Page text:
Movie Review: “The Hours and Times,” restored and re-issued alternate history of Lennon and Epstein


Long long ago, before he became a Harry Potter character or was immortalized on “Agents of S.H.I.E.L.D.,” before his reliable-Liverpool character actor years in films and TV shows and films from “Finding Neverland” to “Robinson Crusoe” to “The Last Kingdom” and “Mary Queen of Scots,” Ian Hart made his mark in film because of his appearance.

He looked a lot like his fellow Liverpudlian, John Lennon. Filmmakers picked up on that and cast him as the iconic Beatle in movies such as “Backbeat” (1994) and most recently, as an aged non-pop star Lennon in “Snodgrass.”

The film that started all that and put Hart on the cinematic radar was a short speculative history feature, something of a landmark in “Queer Cinema,” 1991’s “The Hours and Times.”

Now, this slight, black and white character study, set in Barcelona and built on the notion that the ever-curious/always rebellious Lennon had a fling with Beatles manager Brian Epstein, has been restored for re-release.

It’s interesting historically — depictions of sexuality have progressed far beyond its tentative, 1991 flirting and “tub scene” — and in its spot-on depiction of the John Lennon in 1963, before the British Invasion of America, just as overwhelming fame were about to swallow him, his bandmates and eventually his marriage, culminating in his 1980 murder in New York.

Hart’s 1963 Lennon is cocky and insolent, keenly aware of the class differences a working class Liverpudlian would feel in the presence of a gay sophisticate and worldly Londoner like Epstein, given a buttoned-down and guarded guise by David Angus.

It’s obvious from the moment we meet them, on the flight to Spain. Epstein sips brandy, the disheveled mop-top seated next to him wakes up chewing gum, wanting another cigarette and another Scotch and Coke.

Extra attention from the flight attendant (Stephanie Pack) has already become an entitlement to Lennon.

“She’s just a bird.”

The two touch on “What do you want people to say about you when you’re gone?” Lennon asks the questions, rarely giving away his own ambitions.

Epstein? He wants the world to know that he did his utmost to do right by The Beatles, and “That I came to know myself.”

As they lounge about the Barcelona Ritz, seeking “rest” for Lennon — away from the wife and new baby — and “nothing else,” we know the “nothing else” will turn to what Brian Epstein knows about himself and what the curious Lennon will learn.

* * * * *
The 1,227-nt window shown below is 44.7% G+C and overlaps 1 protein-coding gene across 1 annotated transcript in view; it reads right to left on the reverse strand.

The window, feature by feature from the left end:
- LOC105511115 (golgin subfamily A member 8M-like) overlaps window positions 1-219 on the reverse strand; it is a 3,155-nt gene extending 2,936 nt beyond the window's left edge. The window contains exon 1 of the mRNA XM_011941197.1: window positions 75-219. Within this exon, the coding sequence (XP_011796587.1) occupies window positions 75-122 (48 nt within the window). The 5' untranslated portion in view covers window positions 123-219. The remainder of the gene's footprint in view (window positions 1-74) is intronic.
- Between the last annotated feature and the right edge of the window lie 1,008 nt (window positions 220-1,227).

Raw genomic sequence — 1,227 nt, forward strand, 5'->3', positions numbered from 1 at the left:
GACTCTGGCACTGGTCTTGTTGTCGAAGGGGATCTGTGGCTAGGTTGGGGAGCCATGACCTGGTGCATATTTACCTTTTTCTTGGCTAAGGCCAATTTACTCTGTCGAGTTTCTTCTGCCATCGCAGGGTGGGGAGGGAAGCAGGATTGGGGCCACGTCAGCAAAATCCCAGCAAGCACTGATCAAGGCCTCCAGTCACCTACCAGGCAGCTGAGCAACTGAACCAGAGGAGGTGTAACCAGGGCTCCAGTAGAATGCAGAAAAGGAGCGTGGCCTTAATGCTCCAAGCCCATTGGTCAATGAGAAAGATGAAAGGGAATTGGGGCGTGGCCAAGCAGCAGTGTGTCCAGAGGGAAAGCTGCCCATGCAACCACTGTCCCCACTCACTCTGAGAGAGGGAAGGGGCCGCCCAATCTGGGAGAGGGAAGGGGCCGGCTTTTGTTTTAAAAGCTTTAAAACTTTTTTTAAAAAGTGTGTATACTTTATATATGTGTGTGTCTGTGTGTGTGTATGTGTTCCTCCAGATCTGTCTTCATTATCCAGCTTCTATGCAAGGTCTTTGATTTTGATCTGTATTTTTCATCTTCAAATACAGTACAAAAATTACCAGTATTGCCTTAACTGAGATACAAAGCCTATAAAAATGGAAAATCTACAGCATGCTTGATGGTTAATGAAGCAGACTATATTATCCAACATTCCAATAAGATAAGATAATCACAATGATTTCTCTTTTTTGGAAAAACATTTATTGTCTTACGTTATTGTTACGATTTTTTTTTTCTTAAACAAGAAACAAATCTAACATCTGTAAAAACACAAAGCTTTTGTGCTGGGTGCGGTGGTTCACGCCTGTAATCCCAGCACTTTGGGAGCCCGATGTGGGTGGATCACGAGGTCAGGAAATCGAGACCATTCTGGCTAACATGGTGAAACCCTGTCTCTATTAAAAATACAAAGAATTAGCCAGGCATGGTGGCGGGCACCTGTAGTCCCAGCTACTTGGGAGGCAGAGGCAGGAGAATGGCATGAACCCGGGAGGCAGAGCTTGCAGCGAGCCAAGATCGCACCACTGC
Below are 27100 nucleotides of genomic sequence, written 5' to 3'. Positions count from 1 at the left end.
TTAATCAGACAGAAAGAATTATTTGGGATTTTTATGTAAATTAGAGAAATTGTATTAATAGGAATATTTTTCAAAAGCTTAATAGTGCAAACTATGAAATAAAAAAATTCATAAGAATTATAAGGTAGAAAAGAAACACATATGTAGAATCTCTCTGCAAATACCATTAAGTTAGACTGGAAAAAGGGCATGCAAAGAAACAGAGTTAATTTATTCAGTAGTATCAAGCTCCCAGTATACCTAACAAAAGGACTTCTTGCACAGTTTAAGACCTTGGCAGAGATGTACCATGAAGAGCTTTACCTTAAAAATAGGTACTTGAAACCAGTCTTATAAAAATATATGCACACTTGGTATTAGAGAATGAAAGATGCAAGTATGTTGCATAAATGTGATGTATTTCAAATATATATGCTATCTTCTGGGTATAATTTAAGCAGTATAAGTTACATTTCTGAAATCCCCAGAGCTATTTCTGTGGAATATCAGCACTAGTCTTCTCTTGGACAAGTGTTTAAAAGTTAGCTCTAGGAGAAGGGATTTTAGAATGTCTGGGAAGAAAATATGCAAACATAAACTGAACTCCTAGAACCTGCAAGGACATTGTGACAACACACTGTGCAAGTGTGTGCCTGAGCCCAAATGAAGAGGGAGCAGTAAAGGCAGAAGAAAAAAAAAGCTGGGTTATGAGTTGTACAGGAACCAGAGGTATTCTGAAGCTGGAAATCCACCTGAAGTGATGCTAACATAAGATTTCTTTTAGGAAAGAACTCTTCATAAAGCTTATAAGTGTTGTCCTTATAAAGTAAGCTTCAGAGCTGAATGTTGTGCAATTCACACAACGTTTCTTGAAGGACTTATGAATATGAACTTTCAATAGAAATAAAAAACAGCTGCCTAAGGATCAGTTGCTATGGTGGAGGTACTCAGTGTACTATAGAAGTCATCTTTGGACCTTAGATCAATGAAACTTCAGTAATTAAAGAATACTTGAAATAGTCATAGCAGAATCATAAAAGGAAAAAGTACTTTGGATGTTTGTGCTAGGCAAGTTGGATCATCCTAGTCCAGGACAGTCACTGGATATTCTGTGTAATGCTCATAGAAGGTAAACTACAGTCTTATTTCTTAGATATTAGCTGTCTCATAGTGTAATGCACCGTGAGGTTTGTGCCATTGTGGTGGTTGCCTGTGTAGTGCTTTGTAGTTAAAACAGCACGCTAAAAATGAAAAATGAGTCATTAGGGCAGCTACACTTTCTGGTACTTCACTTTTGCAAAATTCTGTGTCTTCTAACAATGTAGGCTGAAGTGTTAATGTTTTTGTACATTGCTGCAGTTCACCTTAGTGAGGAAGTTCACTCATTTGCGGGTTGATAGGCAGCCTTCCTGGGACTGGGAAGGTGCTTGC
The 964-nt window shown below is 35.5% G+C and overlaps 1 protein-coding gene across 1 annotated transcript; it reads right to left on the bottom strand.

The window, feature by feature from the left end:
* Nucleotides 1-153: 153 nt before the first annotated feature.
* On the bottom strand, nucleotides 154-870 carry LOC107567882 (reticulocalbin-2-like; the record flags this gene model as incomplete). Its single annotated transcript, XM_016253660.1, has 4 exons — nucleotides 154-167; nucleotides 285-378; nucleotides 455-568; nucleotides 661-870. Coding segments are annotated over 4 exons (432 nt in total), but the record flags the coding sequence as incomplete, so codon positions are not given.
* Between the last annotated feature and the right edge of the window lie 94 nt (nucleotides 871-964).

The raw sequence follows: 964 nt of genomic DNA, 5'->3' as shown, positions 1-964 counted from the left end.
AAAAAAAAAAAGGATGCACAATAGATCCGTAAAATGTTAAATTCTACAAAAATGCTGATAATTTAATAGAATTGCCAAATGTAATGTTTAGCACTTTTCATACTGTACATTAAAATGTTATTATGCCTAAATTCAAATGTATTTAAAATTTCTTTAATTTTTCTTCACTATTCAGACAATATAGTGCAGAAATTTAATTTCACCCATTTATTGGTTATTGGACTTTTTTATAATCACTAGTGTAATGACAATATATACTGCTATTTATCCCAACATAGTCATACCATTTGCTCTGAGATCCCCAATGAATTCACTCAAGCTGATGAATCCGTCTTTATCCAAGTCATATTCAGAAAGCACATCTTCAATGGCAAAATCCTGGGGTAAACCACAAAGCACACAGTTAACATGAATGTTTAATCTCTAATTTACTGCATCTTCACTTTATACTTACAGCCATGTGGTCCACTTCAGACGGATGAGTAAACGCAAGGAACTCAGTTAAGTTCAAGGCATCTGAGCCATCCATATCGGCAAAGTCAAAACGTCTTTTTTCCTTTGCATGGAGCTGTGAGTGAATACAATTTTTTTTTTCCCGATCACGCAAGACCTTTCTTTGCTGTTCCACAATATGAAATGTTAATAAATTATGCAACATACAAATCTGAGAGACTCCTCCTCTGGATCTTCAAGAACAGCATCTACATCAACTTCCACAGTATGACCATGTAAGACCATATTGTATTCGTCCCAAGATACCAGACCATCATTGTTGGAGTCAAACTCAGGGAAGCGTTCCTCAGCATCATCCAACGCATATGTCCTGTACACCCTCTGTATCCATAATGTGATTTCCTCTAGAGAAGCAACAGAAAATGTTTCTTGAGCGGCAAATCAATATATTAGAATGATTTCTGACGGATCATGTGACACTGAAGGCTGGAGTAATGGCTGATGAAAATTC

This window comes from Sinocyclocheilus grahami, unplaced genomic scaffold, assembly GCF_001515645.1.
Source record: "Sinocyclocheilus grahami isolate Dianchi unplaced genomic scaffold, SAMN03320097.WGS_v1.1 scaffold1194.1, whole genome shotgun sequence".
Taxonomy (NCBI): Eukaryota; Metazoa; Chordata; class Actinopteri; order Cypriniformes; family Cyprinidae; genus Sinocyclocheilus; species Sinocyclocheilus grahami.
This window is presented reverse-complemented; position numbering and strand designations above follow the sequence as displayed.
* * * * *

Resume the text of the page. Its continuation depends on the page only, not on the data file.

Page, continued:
“Dr. B. Epstein, Faith Healer and Proctologist,” he jokes, suggestively.

He wants to go to a gay bar, where they pick up another posh (Robin MacDonald), whom Lennon insults into leaving after they get back to the hotel.

Jealous? Losing his nerve over getting a taste of Epstein’s sexuality, which Lennon is constantly asking about?

There’s a tentativeness to “The Hours and Times” that seems as quaint as Epstein’s attraction to the very young and pretty porter (Sergio Moreno) who speaks just enough English to know what the manager of the world’s soon-to-be-most-famous band has on his mind.

Hart’s best moments come in his scene with the smarter-and-more-confident than she looks stewardess, who ends up in his room. His brittle insults, hinting at the guilt he’s carrying over marrying and fathering a child just as fame makes him irresistible to legions, also carry a little “might not be my type” in them.

Epstein is getting the same treatment, moments in the tub aside.

As history that probably never was, “Hours and Times” is more of an artifact of two long-gone ages, the era of its release and the “ancient history” of its setting, when The Beatles weren’t THE BEATLES and homosexuality was illegal in Britain (until 1967).

The slight film is not scholarship, any more than say “Scotty and the Secret History of Hollywood” is, falling as it does into that posthumous “Let’s claim this or that public figure for ‘our team'” category of gossip.

But Hart’s portrayal of the young Lennon, cocky before the confidence that universal adoration gave swept over him, remains definitive and makes one want to revisit “Backbeat” (where I first interviewed him) and get the fuller picture, Young John as Interpreted by Ian, in living color. Or “colour.”


MPAA Rating: Unrated, with nudity, profanity, alcohol and cigarettes

Cast: Ian Hart, David Angus, Stephanie Pack, Robin MacDonald and Sergio Moreno

Credits: Written and directed by Christopher Munch. An Oscilloscope Labs release.

Running time: :58

About Roger Moore

Movie Critic, formerly with McClatchy-Tribune News Service, Orlando Sentinel, published in Spin Magazine, The World and now published here, Orlando Magazine, Autoweek Magazine
This entry was posted in Reviews, previews, profiles and movie news. Bookmark the permalink.